Sports Collectors Convention showcases ultra-rare memorabilia amid soaring demand

The Sports Collectors Convention is underway in Rosemont.

This year, they are expecting 50,000 visitors over 5 days, the largest attendance ever, because over the last year and a half, collecting became a popular hobby and a way to invest.

The field of sports memorabilia is crowded. Thousands of vendors buy and sell at the National Sports Collectors Convention at the Stephens Convention Center. This show is one of the first to be back in business since the pandemic shut down public spaces.

But it’s not business as usual.

Steve Grad, with Beckett Authentication says the industry has "gone absolutely bonkers."

The value of collectibles is rocketing. Recently, a 1952 Mickey Mantle card sold for more than $5 million. That has everyone scrambling to authenticate their childhood collections. 


During quarantine, collecting became popular because people were cleaning out their closets, discovering their memorabilia. 

One athlete is responsible for driving up the price of collectibles.

Former Chicago Bulls superstar, number 23,  Michael Jordan. 

"Michael Jordan took it to another level just like his basketball game another level. People watched the ESPN documentary, "The Last Dance," Grad says, adding that prices exploded up to 20 times what they were months before.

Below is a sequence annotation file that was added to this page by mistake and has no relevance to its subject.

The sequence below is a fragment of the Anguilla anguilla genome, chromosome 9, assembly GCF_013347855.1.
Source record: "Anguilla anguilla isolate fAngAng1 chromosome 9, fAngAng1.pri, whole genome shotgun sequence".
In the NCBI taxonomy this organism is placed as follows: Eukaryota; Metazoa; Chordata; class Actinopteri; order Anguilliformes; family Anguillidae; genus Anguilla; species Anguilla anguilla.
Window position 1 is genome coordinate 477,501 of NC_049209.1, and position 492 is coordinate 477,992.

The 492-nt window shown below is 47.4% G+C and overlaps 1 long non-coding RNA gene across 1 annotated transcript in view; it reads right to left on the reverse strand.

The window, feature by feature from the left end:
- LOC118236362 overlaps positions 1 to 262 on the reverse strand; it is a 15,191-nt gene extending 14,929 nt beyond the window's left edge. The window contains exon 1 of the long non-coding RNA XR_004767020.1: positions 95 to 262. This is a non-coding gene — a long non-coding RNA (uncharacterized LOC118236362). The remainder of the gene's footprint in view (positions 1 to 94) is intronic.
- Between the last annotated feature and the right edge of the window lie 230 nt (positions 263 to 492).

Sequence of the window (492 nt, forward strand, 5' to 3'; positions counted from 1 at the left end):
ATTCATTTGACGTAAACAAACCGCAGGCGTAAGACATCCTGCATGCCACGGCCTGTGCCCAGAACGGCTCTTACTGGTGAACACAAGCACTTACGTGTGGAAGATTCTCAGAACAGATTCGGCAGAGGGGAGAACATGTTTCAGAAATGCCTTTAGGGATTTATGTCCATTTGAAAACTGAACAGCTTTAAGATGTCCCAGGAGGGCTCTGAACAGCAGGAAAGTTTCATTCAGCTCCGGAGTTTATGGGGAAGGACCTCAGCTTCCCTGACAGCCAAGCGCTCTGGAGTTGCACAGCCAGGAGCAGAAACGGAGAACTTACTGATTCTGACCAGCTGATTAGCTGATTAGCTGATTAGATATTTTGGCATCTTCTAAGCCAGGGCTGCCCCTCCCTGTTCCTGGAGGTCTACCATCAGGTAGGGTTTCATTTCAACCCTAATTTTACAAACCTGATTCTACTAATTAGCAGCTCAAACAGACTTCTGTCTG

Trading platforms also evolved to another level.

Collectors are now participating in on-line events called a box break, often seen on YouTube.

Collectors virtually buy a piece of a set of unopened trading cards, not knowing what’s inside. Each is randomly assigned a team or a card from a pack and the box or package is opened live to reveal what’s inside.

While we were watching, two participants scored the baseball cards featuring Jim Palmer and Mr. October, Reggie Jackson. 

Leighton Sheldon, of Vintage Breaks, says box breaks became popular during quarantine because the virtual experience offered fans a "chance of getting treasure." 

He says there’s a sportsmanship among collectors that begin to root for each other during a box break.

When it comes to trading cards, some are interested because they see a favorite player, others see a handheld piece of artwork, an investment.

The Sports Collectors Convention is open to the public and runs through Sunday.